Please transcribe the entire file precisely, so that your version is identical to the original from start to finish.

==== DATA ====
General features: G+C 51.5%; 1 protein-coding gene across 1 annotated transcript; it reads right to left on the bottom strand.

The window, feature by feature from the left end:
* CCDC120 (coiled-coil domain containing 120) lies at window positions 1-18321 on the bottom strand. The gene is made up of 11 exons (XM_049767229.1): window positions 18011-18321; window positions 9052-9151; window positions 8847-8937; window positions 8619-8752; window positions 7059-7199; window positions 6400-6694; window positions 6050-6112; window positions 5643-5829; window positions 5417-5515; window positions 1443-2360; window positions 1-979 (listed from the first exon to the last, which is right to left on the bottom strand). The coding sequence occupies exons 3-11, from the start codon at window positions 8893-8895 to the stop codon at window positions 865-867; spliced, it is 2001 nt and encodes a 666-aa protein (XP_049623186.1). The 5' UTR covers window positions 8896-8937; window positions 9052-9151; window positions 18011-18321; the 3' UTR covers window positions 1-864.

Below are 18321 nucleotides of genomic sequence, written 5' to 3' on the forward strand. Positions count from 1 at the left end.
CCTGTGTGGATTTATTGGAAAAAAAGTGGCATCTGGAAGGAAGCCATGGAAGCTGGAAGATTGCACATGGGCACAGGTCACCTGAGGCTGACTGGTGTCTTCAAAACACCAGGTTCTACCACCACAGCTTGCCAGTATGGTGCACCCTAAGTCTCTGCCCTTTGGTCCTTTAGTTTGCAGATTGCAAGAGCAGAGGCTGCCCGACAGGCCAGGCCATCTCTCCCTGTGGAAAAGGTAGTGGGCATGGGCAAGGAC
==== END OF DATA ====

General features: G+C 51.5%; 1 protein-coding gene across 1 annotated transcript; it reads right to left on the bottom strand.

The window, feature by feature from the left end:
* CCDC120 (coiled-coil domain containing 120) lies at window positions 1-18321 on the bottom strand. The gene is made up of 11 exons (XM_049767229.1): window positions 18011-18321; window positions 9052-9151; window positions 8847-8937; window positions 8619-8752; window positions 7059-7199; window positions 6400-6694; window positions 6050-6112; window positions 5643-5829; window positions 5417-5515; window positions 1443-2360; window positions 1-979 (listed from the first exon to the last, which is right to left on the bottom strand). The coding sequence occupies exons 3-11, from the start codon at window positions 8893-8895 to the stop codon at window positions 865-867; spliced, it is 2001 nt and encodes a 666-aa protein (XP_049623186.1). The 5' UTR covers window positions 8896-8937; window positions 9052-9151; window positions 18011-18321; the 3' UTR covers window positions 1-864.

Below are 18321 nucleotides of genomic sequence, written 5' to 3' on the forward strand. Positions count from 1 at the left end.
CCTGTGTGGATTTATTGGAAAAAAAGTGGCATCTGGAAGGAAGCCATGGAAGCTGGAAGATTGCACATGGGCACAGGTCACCTGAGGCTGACTGGTGTCTTCAAAACACCAGGTTCTACCACCACAGCTTGCCAGTATGGTGCACCCTAAGTCTCTGCCCTTTGGTCCTTTAGTTTGCAGATTGCAAGAGCAGAGGCTGCCCGACAGGCCAGGCCATCTCTCCCTGTGGAAAAGGTAGTGGGCATGGGCAAGGAC